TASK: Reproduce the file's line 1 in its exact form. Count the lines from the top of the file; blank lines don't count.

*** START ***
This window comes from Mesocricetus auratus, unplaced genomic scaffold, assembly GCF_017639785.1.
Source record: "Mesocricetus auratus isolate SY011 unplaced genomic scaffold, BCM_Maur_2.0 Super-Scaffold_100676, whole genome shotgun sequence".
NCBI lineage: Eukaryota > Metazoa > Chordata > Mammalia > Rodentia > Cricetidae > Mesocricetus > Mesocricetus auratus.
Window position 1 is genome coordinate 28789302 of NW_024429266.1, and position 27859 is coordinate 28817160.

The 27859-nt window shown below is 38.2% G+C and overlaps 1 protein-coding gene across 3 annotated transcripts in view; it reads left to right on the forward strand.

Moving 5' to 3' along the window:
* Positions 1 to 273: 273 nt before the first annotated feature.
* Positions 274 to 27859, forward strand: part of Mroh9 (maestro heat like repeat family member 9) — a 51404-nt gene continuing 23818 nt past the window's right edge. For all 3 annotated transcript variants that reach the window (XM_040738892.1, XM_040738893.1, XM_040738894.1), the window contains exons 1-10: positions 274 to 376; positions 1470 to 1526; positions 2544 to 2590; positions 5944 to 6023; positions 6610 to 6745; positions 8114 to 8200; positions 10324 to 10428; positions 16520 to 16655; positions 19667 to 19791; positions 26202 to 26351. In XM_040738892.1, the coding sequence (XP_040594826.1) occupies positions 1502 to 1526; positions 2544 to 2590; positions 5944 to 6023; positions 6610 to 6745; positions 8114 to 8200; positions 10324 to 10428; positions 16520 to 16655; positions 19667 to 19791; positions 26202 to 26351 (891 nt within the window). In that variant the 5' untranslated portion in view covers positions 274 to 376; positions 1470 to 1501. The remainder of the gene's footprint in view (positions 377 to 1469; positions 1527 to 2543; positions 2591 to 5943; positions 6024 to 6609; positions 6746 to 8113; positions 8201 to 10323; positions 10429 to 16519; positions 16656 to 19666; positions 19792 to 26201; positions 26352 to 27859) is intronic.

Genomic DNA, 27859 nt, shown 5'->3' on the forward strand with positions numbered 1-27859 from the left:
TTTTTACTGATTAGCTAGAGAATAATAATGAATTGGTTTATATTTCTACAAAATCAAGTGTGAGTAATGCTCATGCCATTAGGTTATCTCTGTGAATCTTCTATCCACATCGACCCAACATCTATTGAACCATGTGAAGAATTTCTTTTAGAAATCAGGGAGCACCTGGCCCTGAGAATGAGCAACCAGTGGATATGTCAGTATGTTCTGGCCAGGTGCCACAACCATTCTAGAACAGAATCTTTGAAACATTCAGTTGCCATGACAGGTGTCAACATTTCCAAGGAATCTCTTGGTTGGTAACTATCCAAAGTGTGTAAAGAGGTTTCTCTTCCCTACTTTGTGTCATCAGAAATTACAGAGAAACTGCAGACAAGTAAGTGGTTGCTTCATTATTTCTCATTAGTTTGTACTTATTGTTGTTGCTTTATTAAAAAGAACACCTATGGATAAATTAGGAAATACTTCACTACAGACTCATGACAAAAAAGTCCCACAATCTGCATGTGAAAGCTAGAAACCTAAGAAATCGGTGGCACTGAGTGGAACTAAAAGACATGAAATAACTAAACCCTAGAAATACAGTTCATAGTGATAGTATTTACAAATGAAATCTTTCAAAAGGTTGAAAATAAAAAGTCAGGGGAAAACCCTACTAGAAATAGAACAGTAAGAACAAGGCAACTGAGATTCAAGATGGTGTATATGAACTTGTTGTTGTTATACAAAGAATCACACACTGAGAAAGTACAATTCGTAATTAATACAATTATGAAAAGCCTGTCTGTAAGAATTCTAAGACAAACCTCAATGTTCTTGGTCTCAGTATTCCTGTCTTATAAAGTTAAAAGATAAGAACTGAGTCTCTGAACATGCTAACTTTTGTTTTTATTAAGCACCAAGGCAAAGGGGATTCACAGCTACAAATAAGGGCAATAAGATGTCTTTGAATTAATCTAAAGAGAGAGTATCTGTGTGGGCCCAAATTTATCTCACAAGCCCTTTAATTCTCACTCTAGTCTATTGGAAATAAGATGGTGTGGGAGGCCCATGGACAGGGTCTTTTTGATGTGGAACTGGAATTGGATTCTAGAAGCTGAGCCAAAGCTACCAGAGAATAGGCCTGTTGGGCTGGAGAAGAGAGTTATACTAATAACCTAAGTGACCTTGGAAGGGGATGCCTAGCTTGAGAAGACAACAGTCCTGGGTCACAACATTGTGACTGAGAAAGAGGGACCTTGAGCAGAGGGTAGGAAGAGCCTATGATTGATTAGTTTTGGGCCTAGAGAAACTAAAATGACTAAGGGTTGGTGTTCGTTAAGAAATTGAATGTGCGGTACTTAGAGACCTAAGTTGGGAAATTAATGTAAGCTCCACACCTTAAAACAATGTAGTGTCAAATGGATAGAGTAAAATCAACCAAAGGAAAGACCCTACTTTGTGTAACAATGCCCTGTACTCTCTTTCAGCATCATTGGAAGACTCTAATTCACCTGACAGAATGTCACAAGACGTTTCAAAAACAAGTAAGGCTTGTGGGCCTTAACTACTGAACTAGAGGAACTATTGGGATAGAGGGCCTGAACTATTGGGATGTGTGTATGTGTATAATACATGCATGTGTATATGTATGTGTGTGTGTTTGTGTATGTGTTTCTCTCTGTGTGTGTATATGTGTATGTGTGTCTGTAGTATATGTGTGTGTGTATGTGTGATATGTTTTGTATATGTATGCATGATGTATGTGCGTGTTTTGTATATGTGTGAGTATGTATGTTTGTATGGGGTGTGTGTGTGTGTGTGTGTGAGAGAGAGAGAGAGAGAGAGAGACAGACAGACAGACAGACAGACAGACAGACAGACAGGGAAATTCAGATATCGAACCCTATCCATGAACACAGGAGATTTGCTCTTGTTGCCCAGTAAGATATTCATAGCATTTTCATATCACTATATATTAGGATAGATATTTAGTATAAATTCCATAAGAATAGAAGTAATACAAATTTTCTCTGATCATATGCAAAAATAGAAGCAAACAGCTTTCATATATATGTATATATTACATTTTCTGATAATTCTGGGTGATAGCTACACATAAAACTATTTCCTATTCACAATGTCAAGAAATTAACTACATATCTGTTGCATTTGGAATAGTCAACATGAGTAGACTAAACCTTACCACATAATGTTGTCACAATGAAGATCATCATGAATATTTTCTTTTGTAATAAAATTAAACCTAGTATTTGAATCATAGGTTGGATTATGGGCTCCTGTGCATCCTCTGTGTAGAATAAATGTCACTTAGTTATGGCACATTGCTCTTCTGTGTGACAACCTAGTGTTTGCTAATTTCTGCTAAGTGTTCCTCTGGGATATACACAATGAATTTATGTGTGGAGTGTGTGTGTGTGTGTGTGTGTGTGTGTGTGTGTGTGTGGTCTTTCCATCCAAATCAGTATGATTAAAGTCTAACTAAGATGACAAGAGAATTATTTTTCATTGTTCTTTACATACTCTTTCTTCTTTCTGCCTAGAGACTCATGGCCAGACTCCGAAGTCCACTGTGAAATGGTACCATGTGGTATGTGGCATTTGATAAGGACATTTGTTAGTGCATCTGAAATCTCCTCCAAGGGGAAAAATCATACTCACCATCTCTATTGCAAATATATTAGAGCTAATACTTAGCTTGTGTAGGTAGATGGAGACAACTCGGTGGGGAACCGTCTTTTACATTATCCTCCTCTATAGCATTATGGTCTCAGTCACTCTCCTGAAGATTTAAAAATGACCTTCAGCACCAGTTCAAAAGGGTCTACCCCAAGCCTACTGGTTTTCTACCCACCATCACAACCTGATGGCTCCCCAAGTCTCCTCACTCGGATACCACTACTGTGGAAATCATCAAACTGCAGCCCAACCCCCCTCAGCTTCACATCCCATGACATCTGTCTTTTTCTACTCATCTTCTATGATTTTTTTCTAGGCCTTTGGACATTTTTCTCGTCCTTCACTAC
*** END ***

This window comes from Mesocricetus auratus, unplaced genomic scaffold, assembly GCF_017639785.1.